Fertiliser Market Report - 26th April 2013
As crops continue to advance after a very slow start, things are now starting to look more positive as the weather improves.
All crops are four to six weeks behind in growth stages and fertiliser demand mirrors this delay with growers only purchasing when required, taking a ‘little and often’ approach to application to encourage backward plants to grow.
This buying trend does make executing movement very difficult for suppliers as orders are required immediately and are very often not full loads. UK prices are very inconsistent due to this sporadic demand, which looks as though it will continue.
Although it is typically late in the season for urea demand, in the UK buying is still evident as global levels continue to correct downwards. Prices for granular urea have taken a downward dive after a sale this week into India at $20 below last trades.
It is important to remember, however, that although this shows a negative trend to the world market, in the UK we are weeks behind this trend and there are few stock positions that will help to support prices in the short term. Attention will soon turn to the next campaign; any further dips in pricing will start to attract buyers.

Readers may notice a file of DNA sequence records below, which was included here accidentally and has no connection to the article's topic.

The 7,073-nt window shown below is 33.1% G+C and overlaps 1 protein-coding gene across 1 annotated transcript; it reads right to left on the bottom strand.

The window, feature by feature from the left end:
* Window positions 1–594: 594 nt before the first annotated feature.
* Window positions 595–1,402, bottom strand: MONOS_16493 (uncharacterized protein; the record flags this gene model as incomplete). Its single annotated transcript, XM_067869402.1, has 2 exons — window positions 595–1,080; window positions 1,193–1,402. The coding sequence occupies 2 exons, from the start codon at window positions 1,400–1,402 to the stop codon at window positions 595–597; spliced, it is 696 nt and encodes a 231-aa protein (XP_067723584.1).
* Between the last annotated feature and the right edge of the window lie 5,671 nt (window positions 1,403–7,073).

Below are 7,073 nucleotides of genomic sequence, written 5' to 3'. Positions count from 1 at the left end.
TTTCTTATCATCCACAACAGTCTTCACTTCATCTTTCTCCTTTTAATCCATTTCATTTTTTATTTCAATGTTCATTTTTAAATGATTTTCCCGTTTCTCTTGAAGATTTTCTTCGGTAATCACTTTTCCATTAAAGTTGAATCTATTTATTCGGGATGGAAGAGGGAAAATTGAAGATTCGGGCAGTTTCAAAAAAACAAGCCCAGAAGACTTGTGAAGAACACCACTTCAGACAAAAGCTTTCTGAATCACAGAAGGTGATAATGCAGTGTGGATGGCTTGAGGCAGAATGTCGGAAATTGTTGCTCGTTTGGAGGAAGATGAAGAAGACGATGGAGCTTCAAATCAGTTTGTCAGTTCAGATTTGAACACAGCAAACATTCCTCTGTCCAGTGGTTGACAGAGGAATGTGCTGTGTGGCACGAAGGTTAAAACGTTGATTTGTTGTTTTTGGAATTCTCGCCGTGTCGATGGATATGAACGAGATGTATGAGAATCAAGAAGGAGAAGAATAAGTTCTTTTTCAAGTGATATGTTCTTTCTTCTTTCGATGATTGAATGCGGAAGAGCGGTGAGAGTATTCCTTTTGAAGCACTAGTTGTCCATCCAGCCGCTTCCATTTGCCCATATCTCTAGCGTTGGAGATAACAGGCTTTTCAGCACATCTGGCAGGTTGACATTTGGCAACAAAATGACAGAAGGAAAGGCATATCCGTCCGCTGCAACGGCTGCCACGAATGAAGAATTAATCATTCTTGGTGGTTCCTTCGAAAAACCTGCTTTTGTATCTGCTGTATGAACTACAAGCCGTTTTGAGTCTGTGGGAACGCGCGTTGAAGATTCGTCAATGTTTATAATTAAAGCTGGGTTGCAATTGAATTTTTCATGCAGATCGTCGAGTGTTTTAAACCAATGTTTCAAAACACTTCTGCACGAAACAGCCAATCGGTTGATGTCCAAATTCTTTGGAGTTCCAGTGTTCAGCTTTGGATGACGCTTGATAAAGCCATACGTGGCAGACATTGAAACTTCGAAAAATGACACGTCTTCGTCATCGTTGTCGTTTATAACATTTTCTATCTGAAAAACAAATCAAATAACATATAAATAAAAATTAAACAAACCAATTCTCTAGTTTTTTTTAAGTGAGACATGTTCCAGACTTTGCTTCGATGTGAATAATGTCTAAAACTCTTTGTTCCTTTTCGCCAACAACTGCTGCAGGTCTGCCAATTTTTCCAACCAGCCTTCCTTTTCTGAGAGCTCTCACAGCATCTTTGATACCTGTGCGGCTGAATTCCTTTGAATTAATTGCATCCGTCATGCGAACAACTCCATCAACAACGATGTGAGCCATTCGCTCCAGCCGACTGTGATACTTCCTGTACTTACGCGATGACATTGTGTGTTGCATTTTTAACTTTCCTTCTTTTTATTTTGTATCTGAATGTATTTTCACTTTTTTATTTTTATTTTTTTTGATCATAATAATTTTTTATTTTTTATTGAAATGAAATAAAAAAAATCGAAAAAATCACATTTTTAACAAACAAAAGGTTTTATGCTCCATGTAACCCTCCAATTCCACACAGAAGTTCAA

AN prices in the UK have slowed and are stable, not really showing any signs of firming further. It seems that the price seen today on both imported and UK will remain static throughout the April/May period, with imported AN still trading in the region of £295-£303/t and UK still achieving £306-£310/t delivered to farm.
Manufacturers appear to be in no hurry to discuss a new season correction, preferring instead to concentrate more on demand that will surface in the coming weeks, particularly in the west onto grassland.
UK demand is currently strong for DAP/TSP as maize and cover crops are being drilled. Prices remain slightly weaker due to competitive pricing and there is very little activity worldwide. Many large global buying countries are awaiting firm indications of forward pricing and the end of a delayed winter season. Both China and US markets are expected to kick off the next buying season soon.
Strong UK demand for NS grades is still evident and provides great value for money compared to straight nitrogen products.
No comments posted yet. Be the first to post a comment
Please enter your name
Please enter your comment
Your comment submitted successfully.Please wait for admin approval.
Some error on your process.Please try one more time.
Butchers in the UK are losing a generation through lack of training opportu...
NASA research has revealed how dust blown from the Sahara desert helps supp...
“In the run up to the Budget 2015 most commentators were predicting that th...
The UK’s first fully operational floating solar panel system has been unvei...
Axing the badger cull in England and Wales will save more than £120 million...
By 2025, solar power could become one of the cheapest forms of energy in ma...
Demand for Scottish farm land remains strong and continues to be better val...
The Welsh red meat industry should aim to increase sales by at least 34 per...
Fears about the impact that a proposed transatlantic trade agreement could ...